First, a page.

This trend has only gotten worse since the union settled its last six-year contract. Since the start of that contract, faculty wages, which had been degenerating for decades, have lost an astounding 13 percent of their value thanks to skyrocketing inflation. This means that any new contract that even seeks to maintain faculty wages (to say nothing of increasing them or decreasing the wage gap between adjuncts and full-timers) would have to win gains equivalent to at least 15 percent wage increases in the first year of the new contract, with an additional three to four percent a year going forward. This is far more than what was won by the District Council 37 union (DC37), which ratified its new contract in March. And since city agencies almost never break the pattern set by the first municipal union to settle, this means any hope of maintaining current wages will almost certainly require a strike or at the very least the credible threat of one.
Unfortunately, the PSC-CUNY leadership did not even begin its contract campaign until the previous six-year agreement expired, and has done nothing so far to prepare the ground for work actions or a strike vote, a step that rank-and-file activists had been demanding well in advance of the expiration of the contract and throughout the pandemic as a way of fighting back against unsafe working conditions and preparing for future contract battles. Indeed, the PSC-CUNY has not gone on strike even once in its history and has only taken a single strike authorization vote (in 2016). That strike authorization was almost immediately negotiated away for a further percentage point of across the board wage increases instead of real wage parity for adjuncts, which is what the rank and file had been organizing to win. Instead of using that strike authorization to build lasting strike committees and begin preparing members for escalating work actions to win those demands, they quickly settled with management, offered the membership an objectively terrible contract, and called it a victory.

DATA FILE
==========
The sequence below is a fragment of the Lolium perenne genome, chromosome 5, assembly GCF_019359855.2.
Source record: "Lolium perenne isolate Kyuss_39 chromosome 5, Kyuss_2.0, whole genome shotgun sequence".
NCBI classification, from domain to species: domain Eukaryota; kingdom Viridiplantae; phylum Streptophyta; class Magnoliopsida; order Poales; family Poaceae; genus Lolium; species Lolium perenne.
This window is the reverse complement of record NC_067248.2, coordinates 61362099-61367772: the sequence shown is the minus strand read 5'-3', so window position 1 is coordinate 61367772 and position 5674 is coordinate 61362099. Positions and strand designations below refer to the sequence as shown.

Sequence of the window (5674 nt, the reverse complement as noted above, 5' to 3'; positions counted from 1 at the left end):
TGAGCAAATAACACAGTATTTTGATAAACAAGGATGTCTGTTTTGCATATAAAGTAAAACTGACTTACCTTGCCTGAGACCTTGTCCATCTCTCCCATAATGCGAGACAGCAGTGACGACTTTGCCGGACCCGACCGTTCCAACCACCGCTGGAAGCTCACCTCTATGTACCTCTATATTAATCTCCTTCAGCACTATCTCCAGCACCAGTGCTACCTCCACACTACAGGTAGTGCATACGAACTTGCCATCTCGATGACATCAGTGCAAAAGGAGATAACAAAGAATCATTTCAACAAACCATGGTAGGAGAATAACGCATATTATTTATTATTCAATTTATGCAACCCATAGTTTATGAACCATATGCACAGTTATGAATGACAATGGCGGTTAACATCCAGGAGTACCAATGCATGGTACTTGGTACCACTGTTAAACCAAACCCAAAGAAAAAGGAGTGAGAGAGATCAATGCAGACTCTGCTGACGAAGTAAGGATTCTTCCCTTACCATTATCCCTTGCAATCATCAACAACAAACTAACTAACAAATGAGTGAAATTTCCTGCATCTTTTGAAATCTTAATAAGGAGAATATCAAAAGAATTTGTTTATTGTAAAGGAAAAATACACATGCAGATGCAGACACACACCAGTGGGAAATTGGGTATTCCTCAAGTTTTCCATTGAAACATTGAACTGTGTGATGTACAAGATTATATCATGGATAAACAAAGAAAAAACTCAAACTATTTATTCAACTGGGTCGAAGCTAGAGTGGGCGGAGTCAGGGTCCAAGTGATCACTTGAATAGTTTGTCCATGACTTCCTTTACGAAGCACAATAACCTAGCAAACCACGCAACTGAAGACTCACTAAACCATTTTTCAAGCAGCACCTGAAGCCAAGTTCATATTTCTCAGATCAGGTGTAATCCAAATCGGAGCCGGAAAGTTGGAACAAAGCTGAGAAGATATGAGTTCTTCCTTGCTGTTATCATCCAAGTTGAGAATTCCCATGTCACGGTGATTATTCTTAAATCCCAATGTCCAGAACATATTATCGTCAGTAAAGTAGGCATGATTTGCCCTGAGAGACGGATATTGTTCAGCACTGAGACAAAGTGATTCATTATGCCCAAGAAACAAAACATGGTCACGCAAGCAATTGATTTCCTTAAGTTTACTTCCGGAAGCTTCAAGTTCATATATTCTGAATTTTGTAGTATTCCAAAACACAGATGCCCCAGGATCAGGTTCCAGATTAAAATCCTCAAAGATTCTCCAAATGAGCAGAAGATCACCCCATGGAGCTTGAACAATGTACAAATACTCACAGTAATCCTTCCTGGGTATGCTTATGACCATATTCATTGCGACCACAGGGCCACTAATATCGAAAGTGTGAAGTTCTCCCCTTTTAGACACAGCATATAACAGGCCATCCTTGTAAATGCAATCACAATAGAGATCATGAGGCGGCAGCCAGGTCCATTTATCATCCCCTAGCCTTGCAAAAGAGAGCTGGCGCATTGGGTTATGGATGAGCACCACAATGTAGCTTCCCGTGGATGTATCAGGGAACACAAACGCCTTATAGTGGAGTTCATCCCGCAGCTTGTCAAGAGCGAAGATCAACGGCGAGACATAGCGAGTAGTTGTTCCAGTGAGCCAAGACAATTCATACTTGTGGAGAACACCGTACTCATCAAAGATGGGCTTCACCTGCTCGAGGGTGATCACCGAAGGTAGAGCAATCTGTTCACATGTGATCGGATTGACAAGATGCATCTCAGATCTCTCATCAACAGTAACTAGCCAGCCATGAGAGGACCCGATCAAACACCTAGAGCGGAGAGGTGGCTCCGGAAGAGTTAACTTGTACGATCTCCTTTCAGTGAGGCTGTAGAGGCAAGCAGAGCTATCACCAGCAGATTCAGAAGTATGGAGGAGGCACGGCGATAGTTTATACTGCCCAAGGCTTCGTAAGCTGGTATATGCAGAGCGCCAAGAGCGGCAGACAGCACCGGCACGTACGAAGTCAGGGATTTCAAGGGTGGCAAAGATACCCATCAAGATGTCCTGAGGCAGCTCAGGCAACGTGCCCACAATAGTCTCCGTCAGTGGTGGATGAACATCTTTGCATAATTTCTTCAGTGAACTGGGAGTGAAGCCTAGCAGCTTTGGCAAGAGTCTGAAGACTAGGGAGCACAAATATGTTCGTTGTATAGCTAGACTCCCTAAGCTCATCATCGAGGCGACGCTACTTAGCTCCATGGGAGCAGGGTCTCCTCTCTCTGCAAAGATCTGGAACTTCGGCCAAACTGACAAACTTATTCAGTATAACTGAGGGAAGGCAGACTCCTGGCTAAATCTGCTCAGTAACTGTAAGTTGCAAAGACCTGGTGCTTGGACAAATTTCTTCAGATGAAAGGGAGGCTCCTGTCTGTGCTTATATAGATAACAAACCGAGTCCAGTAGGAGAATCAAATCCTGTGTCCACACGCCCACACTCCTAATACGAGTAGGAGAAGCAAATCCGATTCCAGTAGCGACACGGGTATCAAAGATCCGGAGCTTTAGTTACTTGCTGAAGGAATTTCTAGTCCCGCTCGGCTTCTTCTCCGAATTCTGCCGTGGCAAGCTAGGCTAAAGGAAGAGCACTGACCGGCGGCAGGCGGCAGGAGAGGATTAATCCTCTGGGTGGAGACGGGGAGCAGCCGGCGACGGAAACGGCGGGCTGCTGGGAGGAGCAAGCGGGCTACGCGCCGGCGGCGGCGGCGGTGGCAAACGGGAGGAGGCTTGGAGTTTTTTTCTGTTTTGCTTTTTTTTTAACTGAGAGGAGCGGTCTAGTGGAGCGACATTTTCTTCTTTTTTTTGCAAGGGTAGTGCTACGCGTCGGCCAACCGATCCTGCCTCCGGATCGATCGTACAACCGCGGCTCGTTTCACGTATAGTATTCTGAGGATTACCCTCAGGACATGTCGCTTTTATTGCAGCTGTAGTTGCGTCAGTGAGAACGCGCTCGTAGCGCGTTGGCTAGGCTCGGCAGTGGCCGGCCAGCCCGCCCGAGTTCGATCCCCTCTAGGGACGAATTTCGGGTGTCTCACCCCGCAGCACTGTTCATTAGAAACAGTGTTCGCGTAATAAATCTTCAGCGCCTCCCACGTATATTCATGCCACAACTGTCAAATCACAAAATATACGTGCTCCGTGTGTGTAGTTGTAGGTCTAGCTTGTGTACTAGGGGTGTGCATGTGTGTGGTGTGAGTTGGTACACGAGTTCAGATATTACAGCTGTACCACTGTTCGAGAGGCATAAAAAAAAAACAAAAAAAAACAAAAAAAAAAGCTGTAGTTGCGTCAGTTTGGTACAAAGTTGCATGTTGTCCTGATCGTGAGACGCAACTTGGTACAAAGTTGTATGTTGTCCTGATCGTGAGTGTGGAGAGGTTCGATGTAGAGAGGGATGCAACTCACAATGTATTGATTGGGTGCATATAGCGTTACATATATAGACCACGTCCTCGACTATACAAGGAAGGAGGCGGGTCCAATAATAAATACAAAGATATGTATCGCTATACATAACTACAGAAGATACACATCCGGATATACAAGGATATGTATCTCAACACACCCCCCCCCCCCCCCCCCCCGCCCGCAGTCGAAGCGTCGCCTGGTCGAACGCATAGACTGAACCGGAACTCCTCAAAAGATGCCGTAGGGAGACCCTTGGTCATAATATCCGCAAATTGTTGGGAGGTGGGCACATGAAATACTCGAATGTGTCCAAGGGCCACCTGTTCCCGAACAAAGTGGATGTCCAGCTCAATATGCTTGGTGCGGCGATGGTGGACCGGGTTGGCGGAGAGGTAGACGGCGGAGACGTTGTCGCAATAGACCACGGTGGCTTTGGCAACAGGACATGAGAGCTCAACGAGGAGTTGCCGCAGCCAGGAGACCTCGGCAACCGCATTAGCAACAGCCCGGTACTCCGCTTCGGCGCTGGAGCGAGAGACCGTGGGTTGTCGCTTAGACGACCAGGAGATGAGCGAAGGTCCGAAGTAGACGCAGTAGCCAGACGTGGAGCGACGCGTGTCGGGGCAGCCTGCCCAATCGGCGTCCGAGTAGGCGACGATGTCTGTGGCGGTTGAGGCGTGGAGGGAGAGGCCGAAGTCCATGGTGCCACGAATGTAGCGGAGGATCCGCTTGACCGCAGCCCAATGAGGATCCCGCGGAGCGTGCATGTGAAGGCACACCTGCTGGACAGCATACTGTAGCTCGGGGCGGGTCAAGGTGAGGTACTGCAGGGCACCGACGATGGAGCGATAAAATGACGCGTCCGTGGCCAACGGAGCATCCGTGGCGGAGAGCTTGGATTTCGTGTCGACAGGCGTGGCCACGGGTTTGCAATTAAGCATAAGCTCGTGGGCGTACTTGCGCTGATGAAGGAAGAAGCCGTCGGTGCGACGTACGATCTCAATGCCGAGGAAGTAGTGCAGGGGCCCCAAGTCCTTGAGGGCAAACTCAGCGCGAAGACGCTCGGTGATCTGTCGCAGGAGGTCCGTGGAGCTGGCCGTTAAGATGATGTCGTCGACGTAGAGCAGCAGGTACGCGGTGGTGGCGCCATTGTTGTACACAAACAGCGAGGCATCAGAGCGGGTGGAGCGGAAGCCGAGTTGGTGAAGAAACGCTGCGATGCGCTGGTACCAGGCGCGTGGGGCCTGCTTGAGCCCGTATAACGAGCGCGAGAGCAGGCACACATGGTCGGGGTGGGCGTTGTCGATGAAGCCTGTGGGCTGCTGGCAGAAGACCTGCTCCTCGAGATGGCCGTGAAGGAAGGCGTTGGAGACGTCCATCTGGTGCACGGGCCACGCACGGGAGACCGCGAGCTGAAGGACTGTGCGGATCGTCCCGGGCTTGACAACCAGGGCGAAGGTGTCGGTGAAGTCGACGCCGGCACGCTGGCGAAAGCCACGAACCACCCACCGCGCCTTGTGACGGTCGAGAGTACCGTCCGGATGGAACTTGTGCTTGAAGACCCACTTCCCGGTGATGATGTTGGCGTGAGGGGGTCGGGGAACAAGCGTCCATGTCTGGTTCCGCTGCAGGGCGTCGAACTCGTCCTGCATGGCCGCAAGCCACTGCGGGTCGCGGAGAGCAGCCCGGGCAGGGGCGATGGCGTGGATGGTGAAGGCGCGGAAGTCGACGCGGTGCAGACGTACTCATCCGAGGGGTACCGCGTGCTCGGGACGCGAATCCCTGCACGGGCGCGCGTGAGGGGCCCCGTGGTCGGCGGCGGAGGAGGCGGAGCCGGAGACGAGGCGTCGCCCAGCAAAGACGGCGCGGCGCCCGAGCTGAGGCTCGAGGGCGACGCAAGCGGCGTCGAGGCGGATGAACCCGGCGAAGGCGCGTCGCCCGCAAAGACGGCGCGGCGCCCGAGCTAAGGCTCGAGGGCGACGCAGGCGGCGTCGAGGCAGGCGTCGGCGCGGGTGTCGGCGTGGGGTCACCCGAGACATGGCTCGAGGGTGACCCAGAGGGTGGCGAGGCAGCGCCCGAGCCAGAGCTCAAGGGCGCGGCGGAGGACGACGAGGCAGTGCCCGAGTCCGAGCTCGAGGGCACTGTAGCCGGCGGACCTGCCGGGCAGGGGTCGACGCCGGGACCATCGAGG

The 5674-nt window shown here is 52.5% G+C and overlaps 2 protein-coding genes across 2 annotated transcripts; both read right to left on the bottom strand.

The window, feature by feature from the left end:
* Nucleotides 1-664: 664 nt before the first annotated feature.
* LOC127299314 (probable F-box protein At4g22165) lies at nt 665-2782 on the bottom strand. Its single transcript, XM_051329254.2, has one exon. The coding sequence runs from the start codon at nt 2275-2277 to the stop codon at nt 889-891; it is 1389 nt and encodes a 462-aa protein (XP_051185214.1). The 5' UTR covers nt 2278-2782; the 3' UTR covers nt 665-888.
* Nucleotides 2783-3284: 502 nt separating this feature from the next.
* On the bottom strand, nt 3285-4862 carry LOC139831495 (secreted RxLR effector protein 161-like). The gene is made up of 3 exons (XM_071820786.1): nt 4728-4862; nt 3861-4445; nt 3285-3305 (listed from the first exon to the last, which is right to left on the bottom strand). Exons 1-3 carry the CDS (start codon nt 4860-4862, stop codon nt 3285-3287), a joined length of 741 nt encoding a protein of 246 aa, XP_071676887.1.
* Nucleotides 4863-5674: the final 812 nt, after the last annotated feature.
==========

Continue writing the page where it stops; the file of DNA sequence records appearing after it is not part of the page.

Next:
This conservative approach to contract negotiations and budget battles is of course not unique to the PSC-CUNY. Like other bureaucratic labor leaderships, even those that embrace progressive values, the New Caucus has historically eschewed direct action in favor of the less disruptive path of political endorsements and lobbying. This timidity and inherent conservatism of the leadership is at once a response to and a reification of the awful anti-union Taylor Law, which criminalizes strikes by public sector unions in order to stop working people from using their most powerful weapon.
But the Taylor Law, like all anti-worker laws before it, is only as powerful as we allow it to be, and it can be defeated. For decades the New Caucus and other city labor unions have used the threat of the Taylor Law to justify their inability to take any kinds of work actions that might even remotely be seen as illegal, and in doing so have actually helped to strengthen it considerably. Tactics that were never meant to be limited under the Taylor Law, like working to rule or walking out of work to demonstrate or protest, even if only for a few short hours, have been interpreted by union leaders and lawyers as illegal and thus never employed. This timidity and fear was exemplified by the union leadership’s decision to hold its first contract campaign rally at 7 a.m., so that staff could be on time for their 9 a.m. shifts.
But like any muscle, the strike muscle atrophies without use. In order to build that strength again, rank and file public sector workers like those at CUNY, alongside the communities they serve, have to begin to start taking actions now that challenge the Taylor Law in preparation for eventually dismantling it. This means refusing to perform unpaid work (especially when working under an expired contract), organizing rolling walkouts and demonstrations, day strikes, picket lines, and strike votes in preparation for an indefinite strike if needed.
Building Coalitions Through Struggle
Winning such a strike, however, will require more than just faculty and staff walking out of their classrooms and offices. CUNY labor is important for the social reproduction of the city’s workforce, but, unlike K-12 teachers, without whom huge portions of the entire workforce must stay home for lack of childcare, the immediate impacts of a strike at CUNY would likely be insufficient to force the hands of the CUNY administration or the state. In order to win such a struggle, the union will need allies. This requires building coalitions of mutual struggle with students and the community as well as other public sector workers.